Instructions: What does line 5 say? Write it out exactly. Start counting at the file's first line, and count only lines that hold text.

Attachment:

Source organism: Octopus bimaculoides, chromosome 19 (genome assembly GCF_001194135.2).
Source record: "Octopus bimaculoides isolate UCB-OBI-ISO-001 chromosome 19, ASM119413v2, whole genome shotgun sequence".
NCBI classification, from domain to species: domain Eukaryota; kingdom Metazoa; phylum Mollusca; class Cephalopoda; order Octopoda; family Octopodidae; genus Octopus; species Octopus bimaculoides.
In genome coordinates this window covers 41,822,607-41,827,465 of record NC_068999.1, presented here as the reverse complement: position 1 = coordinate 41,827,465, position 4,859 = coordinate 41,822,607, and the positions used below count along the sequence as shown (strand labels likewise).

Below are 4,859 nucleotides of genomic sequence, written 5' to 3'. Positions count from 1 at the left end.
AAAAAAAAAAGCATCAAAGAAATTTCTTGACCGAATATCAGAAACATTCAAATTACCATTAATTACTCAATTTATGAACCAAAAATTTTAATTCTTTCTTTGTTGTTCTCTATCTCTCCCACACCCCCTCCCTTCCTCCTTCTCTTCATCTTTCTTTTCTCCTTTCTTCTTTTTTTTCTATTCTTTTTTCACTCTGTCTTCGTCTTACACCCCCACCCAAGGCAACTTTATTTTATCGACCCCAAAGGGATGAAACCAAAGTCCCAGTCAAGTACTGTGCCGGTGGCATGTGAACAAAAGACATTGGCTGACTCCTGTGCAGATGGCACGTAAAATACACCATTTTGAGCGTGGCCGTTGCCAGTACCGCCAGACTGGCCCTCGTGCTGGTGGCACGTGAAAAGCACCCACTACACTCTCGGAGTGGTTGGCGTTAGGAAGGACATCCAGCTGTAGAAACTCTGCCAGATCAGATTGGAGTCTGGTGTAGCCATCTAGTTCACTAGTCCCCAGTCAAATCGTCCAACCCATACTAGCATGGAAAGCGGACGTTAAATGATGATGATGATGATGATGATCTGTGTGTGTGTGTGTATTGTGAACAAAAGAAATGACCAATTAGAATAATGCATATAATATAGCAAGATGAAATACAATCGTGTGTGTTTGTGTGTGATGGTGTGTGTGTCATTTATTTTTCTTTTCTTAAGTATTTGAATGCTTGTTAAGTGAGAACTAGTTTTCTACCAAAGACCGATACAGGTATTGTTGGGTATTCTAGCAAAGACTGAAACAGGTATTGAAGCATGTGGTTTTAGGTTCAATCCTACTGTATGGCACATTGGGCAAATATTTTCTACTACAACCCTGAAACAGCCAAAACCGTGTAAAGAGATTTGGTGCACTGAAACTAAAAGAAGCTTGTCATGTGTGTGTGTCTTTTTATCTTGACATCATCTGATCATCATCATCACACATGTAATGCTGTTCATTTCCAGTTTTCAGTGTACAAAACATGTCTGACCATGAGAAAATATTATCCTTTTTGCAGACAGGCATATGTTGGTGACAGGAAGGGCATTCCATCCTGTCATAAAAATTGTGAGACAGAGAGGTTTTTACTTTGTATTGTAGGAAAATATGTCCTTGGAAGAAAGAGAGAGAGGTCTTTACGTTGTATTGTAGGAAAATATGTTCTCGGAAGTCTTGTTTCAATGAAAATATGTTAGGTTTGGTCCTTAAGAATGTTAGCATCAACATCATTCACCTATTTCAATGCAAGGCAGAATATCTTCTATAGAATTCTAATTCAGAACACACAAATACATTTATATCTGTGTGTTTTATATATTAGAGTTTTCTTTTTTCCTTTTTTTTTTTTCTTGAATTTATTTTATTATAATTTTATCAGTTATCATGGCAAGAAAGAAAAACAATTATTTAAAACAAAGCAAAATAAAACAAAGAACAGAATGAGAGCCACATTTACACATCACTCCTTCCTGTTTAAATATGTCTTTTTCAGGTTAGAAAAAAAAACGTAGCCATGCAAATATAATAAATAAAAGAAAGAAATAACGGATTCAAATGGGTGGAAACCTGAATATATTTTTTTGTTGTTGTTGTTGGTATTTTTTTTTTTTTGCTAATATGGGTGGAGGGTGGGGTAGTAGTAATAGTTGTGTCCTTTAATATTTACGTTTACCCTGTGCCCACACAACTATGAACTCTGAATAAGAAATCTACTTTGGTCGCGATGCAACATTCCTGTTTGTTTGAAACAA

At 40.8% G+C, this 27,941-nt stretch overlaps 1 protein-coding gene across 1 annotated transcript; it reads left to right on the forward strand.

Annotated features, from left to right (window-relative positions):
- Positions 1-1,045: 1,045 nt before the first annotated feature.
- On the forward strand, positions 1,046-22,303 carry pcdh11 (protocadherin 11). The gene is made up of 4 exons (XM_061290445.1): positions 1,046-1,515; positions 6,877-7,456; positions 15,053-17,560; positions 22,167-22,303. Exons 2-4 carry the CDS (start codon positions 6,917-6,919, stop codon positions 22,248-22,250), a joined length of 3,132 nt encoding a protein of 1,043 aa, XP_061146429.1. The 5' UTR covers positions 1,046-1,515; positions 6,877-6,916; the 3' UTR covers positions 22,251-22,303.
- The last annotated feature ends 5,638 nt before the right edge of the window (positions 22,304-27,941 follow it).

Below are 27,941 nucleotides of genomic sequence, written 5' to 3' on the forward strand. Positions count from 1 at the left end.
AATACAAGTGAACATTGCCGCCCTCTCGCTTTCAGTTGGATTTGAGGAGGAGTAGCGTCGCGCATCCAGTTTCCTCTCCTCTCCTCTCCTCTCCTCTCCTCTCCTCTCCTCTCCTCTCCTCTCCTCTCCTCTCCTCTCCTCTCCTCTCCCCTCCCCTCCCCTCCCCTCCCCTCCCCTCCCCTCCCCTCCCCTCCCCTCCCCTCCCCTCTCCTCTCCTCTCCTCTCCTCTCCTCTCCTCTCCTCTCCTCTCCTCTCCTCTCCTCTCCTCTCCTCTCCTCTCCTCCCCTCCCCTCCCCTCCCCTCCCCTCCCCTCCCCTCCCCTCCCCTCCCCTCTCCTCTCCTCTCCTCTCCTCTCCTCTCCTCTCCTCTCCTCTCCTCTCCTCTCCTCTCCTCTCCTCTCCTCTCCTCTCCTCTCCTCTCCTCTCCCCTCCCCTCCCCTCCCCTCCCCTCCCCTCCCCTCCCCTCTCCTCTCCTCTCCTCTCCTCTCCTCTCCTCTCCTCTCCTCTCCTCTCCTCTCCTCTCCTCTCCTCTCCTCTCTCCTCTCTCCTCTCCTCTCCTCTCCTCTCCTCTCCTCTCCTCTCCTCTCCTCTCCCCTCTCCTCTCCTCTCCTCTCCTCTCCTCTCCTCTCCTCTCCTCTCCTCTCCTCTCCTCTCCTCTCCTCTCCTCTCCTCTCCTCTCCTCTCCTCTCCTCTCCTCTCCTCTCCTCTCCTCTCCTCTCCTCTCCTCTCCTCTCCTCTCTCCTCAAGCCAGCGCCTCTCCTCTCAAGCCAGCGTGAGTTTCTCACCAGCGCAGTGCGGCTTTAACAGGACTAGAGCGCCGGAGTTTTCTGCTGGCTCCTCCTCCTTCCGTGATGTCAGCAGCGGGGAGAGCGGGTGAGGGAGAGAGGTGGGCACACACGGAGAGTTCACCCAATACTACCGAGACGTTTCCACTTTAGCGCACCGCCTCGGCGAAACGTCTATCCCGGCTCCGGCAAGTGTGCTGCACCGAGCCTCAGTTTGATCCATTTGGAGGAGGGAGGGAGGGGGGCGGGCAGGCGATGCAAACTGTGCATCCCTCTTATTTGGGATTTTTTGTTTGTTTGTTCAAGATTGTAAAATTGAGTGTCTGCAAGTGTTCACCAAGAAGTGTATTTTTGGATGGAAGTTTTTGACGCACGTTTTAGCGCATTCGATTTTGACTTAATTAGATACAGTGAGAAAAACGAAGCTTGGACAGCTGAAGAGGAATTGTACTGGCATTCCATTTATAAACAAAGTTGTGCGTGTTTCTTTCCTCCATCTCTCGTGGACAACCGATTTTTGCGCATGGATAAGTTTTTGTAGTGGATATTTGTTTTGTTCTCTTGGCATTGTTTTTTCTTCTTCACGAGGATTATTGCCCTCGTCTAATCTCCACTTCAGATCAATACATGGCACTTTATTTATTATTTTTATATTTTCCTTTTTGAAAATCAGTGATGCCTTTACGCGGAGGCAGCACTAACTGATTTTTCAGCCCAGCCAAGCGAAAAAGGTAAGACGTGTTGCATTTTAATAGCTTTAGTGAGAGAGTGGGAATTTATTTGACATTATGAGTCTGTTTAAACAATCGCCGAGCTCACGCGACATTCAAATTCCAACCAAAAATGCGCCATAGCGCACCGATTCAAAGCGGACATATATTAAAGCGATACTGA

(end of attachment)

Below are 4,859 nucleotides of genomic sequence, written 5' to 3'. Positions count from 1 at the left end.